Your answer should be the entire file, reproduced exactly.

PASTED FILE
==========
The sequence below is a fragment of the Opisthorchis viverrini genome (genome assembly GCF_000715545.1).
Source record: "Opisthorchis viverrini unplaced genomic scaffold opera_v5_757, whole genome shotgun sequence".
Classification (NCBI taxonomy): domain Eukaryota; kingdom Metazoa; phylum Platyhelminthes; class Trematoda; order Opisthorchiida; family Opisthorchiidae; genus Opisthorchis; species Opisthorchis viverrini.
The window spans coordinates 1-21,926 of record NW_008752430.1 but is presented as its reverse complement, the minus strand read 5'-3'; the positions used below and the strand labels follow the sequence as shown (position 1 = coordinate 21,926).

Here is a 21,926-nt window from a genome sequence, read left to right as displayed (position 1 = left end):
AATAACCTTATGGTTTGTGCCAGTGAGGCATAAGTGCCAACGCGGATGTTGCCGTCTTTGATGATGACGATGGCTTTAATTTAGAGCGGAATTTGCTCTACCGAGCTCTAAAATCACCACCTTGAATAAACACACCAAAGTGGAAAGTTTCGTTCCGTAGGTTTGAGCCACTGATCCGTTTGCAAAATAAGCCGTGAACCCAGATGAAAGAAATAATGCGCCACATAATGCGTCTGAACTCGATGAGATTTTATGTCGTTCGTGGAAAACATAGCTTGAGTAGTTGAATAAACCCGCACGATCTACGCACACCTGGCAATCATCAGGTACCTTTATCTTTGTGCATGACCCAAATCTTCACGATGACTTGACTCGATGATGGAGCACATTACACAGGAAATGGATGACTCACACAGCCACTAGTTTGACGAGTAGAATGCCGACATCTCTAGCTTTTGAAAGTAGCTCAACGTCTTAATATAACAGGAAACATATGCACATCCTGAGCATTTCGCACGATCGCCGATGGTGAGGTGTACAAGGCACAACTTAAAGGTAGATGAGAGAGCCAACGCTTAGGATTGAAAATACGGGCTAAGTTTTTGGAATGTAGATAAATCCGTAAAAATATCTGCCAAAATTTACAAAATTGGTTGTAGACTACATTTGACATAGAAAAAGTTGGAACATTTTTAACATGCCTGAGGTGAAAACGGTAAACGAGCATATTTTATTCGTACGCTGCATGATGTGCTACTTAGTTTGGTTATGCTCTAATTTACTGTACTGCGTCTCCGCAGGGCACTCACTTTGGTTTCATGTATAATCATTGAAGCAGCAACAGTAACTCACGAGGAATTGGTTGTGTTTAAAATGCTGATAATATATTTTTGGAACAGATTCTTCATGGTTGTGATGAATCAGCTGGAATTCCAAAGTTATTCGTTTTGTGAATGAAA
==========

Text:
The sequence below is a fragment of the Opisthorchis viverrini genome (genome assembly GCF_000715545.1).
Source record: "Opisthorchis viverrini unplaced genomic scaffold opera_v5_757, whole genome shotgun sequence".
Classification (NCBI taxonomy): domain Eukaryota; kingdom Metazoa; phylum Platyhelminthes; class Trematoda; order Opisthorchiida; family Opisthorchiidae; genus Opisthorchis; species Opisthorchis viverrini.
The window spans coordinates 1-21,926 of record NW_008752430.1 but is presented as its reverse complement, the minus strand read 5'-3'; the positions used below and the strand labels follow the sequence as shown (position 1 = coordinate 21,926).

Here is a 21,926-nt window from a genome sequence, read left to right as displayed (position 1 = left end):
AATAACCTTATGGTTTGTGCCAGTGAGGCATAAGTGCCAACGCGGATGTTGCCGTCTTTGATGATGACGATGGCTTTAATTTAGAGCGGAATTTGCTCTACCGAGCTCTAAAATCACCACCTTGAATAAACACACCAAAGTGGAAAGTTTCGTTCCGTAGGTTTGAGCCACTGATCCGTTTGCAAAATAAGCCGTGAACCCAGATGAAAGAAATAATGCGCCACATAATGCGTCTGAACTCGATGAGATTTTATGTCGTTCGTGGAAAACATAGCTTGAGTAGTTGAATAAACCCGCACGATCTACGCACACCTGGCAATCATCAGGTACCTTTATCTTTGTGCATGACCCAAATCTTCACGATGACTTGACTCGATGATGGAGCACATTACACAGGAAATGGATGACTCACACAGCCACTAGTTTGACGAGTAGAATGCCGACATCTCTAGCTTTTGAAAGTAGCTCAACGTCTTAATATAACAGGAAACATATGCACATCCTGAGCATTTCGCACGATCGCCGATGGTGAGGTGTACAAGGCACAACTTAAAGGTAGATGAGAGAGCCAACGCTTAGGATTGAAAATACGGGCTAAGTTTTTGGAATGTAGATAAATCCGTAAAAATATCTGCCAAAATTTACAAAATTGGTTGTAGACTACATTTGACATAGAAAAAGTTGGAACATTTTTAACATGCCTGAGGTGAAAACGGTAAACGAGCATATTTTATTCGTACGCTGCATGATGTGCTACTTAGTTTGGTTATGCTCTAATTTACTGTACTGCGTCTCCGCAGGGCACTCACTTTGGTTTCATGTATAATCATTGAAGCAGCAACAGTAACTCACGAGGAATTGGTTGTGTTTAAAATGCTGATAATATATTTTTGGAACAGATTCTTCATGGTTGTGATGAATCAGCTGGAATTCCAAAGTTATTCGTTTTGTGAATGAAA